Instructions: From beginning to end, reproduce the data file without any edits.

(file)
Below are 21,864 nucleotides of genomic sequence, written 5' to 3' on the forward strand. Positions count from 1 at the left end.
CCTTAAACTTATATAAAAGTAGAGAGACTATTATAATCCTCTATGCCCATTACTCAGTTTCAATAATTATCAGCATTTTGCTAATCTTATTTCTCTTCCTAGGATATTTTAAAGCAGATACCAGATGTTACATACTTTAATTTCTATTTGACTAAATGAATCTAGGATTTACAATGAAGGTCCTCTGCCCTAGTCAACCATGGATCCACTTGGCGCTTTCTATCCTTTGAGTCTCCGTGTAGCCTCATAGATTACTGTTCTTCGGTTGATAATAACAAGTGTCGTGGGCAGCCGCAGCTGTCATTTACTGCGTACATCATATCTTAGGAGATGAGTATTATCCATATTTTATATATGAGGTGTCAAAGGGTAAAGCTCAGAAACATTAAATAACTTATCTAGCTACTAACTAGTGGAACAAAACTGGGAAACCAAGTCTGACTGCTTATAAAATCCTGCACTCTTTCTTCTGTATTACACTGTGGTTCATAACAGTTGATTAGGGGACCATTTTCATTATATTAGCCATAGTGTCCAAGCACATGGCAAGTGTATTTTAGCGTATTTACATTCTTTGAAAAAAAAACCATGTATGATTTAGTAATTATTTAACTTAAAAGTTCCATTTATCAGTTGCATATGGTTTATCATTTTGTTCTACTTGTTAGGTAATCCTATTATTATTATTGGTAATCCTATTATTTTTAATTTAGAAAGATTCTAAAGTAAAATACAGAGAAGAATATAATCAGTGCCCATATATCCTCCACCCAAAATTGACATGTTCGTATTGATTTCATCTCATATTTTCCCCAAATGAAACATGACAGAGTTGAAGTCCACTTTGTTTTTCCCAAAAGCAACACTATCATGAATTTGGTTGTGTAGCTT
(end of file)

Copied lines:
Below are 21,864 nucleotides of genomic sequence, written 5' to 3' on the forward strand. Positions count from 1 at the left end.
CCTTAAACTTATATAAAAGTAGAGAGACTATTATAATCCTCTATGCCCATTACTCAGTTTCAATAATTATCAGCATTTTGCTAATCTTATTTCTCTTCCTAGGATATTTTAAAGCAGATACCAGATGTTACATACTTTAATTTCTATTTGACTAAATGAATCTAGGATTTACAATGAAGGTCCTCTGCCCTAGTCAACCATGGATCCACTTGGCGCTTTCTATCCTTTGAGTCTCCGTGTAGCCTCATAGATTACTGTTCTTCGGTTGATAATAACAAGTGTCGTGGGCAGCCGCAGCTGTCATTTACTGCGTACATCATATCTTAGGAGATGAGTATTATCCATATTTTATATATGAGGTGTCAAAGGGTAAAGCTCAGAAACATTAAATAACTTATCTAGCTACTAACTAGTGGAACAAAACTGGGAAACCAAGTCTGACTGCTTATAAAATCCTGCACTCTTTCTTCTGTATTACACTGTGGTTCATAACAGTTGATTAGGGGACCATTTTCATTATATTAGCCATAGTGTCCAAGCACATGGCAAGTGTATTTTAGCGTATTTACATTCTTTGAAAAAAAAACCATGTATGATTTAGTAATTATTTAACTTAAAAGTTCCATTTATCAGTTGCATATGGTTTATCATTTTGTTCTACTTGTTAGGTAATCCTATTATTATTATTGGTAATCCTATTATTTTTAATTTAGAAAGATTCTAAAGTAAAATACAGAGAAGAATATAATCAGTGCCCATATATCCTCCACCCAAAATTGACATGTTCGTATTGATTTCATCTCATATTTTCCCCAAATGAAACATGACAGAGTTGAAGTCCACTTTGTTTTTCCCAAAAGCAACACTATCATGAATTTGGTTGTGTAGCTT